CAIRO, Egypt—A group of Egyptian women arrived at an elegant Cairo apartment one recent evening in a flurry of black cloaks that left only their eyes uncovered. Within minutes, they peeled off their shrouds to reveal highlighted hair, snug denim skirts and trendy ballet flats.
Two economists, a teacher, a civil engineer and the other women formed a circle around Sara, a sociologist who speaks English, Arabic and German after an education in Cairo's finest private schools. The 25-year-old, who adopted the full Saudi-style veil a year ago, began her lecture with a question: "What makes you happy?"
Shopping, children and comfort food were among the responses, but the underlying theme of the speech was finding "everlasting happiness" through pleasing God.
That's the quest that led these stylish, educated and affluent women to stun their families and friends by donning the shapeless black veil known as the niqab, a symbol of repression in the West and an outward sign of Egypt's inner struggle as conservative Islamists encroach on the U.S.-friendly government's relatively secular authority.
While Saudi Arabia and several other Muslim countries encourage—and sometimes compel—women to wear the niqab, Egypt is fighting the proliferation of black-draped women who can be seen strolling along the Nile or shopping downtown on any given day. The administration of President Hosni Mubarak, whose wife is unveiled, is trying to isolate women who cover their faces. Portrayed as backward aberrations, they struggle to find work and many university campuses ban them.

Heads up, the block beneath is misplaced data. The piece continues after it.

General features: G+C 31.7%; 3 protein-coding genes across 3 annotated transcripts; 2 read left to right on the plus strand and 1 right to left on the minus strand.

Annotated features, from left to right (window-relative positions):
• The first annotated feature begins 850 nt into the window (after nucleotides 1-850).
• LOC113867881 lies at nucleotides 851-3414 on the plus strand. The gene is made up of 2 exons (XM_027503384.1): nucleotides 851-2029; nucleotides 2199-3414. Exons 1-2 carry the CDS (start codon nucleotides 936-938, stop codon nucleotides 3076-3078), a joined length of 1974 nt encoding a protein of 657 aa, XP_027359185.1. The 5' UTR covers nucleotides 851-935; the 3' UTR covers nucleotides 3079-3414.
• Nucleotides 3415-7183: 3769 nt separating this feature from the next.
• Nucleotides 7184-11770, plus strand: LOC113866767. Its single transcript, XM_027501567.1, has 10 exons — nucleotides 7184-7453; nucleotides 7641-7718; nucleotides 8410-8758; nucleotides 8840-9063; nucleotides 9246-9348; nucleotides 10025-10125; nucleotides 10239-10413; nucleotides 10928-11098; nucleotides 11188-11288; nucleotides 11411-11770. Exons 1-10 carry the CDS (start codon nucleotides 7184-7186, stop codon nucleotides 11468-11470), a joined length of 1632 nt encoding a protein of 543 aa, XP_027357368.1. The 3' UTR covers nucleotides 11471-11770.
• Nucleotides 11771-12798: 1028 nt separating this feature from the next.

The battle is as political as it is religious.
"This war between both sides is only a distraction from the main issues," said Soad Saleh, one of Egypt's highest-ranking female clerics, who received a death threat after speaking against the niqab. "There are outside forces that govern this distraction, so that we forget about Palestine and Iraq. And there are internal forces to this distraction, so that we forget about the corruption, the lack of development and miseducation."
The difficulties that fully veiled women face in carving a niche for themselves in Egypt has led to the formation of de facto support groups such as the one Sara led this month at the home of a like-minded college friend. Women brought their children, ordered carryout dinners and reinforced one another's decisions to sacrifice their former lifestyles in the search for oneness with God.
Sara, who asked that her last name not be used because of fears of government repression, had written her happiness speech in Arabic but delivered it in English as a courtesy to a veiled British student who'd befriended the group. The switch was effortless; all the Egyptian women in the room were fluent in both languages.
"We have to prepare ourselves for trials because trials will come," Sara told the group as she bounced her infant daughter on her hip. "And the more religious you are, the harder the trial."